Transfer sonic paint from the can into a paint kettle or any suitable container with a handle. Put the lid back on the can.
Dip the brush in the paint to about one third to one half of the depth of the bristles ЎЄ no more or paint will work its way up to the top of the bristles and from there to the handle. Estimate the area you’ll cover with one brushful and apply the paint in dabs about 60mm apart. Brush the paint out to produce an even coating, using both vertical and horizontal strokes. Finally, lay off the paint with light, vertical, upward strokes. Repeat the process, laying off the second area so that it merges into the wet edge of the first, and so on.
If the coating is uneven, you’re applying the paint too thin or not brushing it out enough. II the brush drags, you’re probably trying to spread the paint too thin. If the paint sags or runs, you’re applying it too thickly. Don’t try to correct mistakes which appear as the paint dries by brushing over them with fresh paint; the brush will drag off the surface film and just make matters worse. Wait until the paint has dried, rub down and repaint.
Before you use a new brush, stroke it vigorously back and forth across the palm of your hand, to remove as many loose bristles as possible. Even so, a few bristles are sure to appear in the paint when using a new brush. If you spot them right away, you can flick them off the paint with the tip of the brush. Otherwise, wait until the paint has dried, remove the bristles, rub down and repaint.
For windows, start by painting around the concealed edges of opening casements or sashes. Next, paint around the glass – use a cutting-in brush or, if you have difficulty getting a clean edge with a conventional brush, apply masking tape around the sides of the pane. Paint the horizontal edges first, then the verticals. Next, paint the outer laces of the opening parts of the window. Move on to the fixed parts of the frame -start with the normally-concealed edges and finish with the outer faces and the sill. As a rule, work on horizontal areas first and finish on verticals.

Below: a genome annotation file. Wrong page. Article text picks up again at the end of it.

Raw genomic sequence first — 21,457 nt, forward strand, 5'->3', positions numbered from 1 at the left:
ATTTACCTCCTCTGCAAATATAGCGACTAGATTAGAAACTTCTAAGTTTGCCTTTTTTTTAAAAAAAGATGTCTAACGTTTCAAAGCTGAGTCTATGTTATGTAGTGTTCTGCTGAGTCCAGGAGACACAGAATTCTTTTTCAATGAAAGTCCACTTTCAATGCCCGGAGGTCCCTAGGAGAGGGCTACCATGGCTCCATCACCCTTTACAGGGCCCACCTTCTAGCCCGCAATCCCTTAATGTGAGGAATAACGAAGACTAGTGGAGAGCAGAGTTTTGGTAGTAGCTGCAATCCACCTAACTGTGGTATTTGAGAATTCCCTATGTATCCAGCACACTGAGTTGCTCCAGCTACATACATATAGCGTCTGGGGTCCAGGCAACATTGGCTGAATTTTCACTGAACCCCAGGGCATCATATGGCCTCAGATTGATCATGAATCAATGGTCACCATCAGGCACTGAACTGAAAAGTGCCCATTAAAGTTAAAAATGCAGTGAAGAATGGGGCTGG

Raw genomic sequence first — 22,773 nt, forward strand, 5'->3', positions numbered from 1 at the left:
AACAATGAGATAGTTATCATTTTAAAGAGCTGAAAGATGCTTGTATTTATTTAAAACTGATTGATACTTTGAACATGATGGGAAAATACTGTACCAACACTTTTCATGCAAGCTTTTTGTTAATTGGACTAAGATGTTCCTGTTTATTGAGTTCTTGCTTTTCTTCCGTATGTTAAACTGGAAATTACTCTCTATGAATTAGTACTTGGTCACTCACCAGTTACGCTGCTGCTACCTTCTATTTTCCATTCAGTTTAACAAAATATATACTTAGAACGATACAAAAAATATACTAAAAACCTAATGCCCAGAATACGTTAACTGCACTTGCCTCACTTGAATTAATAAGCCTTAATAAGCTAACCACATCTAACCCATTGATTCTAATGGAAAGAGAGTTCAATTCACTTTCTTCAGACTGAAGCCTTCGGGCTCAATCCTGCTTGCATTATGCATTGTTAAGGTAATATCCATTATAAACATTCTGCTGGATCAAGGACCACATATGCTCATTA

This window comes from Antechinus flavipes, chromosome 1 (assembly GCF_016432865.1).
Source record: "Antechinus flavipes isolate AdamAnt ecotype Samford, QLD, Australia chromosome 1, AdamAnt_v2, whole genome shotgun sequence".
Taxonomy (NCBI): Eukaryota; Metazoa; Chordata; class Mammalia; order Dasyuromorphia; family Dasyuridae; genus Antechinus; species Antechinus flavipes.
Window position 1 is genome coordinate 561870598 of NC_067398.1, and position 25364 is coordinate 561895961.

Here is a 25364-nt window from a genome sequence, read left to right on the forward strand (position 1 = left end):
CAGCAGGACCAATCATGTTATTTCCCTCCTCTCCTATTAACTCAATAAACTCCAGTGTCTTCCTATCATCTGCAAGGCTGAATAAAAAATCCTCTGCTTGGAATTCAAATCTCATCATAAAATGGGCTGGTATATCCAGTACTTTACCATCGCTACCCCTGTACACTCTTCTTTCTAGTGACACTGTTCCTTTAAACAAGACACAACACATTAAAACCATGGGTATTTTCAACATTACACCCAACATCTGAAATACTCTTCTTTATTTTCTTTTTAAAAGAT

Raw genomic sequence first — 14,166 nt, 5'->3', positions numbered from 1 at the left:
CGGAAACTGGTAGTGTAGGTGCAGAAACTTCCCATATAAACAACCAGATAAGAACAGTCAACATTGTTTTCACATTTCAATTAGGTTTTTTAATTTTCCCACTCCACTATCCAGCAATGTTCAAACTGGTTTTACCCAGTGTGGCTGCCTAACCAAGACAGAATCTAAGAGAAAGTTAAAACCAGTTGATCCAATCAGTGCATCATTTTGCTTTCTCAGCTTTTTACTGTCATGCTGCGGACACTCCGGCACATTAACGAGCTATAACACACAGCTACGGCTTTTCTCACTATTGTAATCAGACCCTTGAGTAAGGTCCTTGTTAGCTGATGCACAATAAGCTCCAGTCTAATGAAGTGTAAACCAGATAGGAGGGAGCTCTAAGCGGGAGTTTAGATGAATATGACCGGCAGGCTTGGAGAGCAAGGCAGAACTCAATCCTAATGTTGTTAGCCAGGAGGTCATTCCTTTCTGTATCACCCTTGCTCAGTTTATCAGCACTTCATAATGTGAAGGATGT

For doors, paint edges and small details such as the beading around panels or glazing first, and finish on the main parts of the frame. As with windows, the general rule is horizontal surfaces first and vertical surfaces to finish.
Brushes used with oil-based paint must be cleaned promptly with white spirit or a proprietary paint brush cleaner. First, squeeze out as much paint as possible. Then work the white spirit or cleaner thoroughly into the bristles – you can’t be too conscientious about this – and squeeze again. Wash out all the cleaner with soap or detergent and water, repeatedly squeezing the brush to try to remove all traces of the paint colour. Finally, wrap the brush in absorbent paper to maintain the shape of the bristles and leave to dry. Looked after like this, you brushes will last for years and will get better with age.
Brushes used with emulsion need only be thoroughly washed out in water, and then wrapped in absorbent paper to maintain their shape.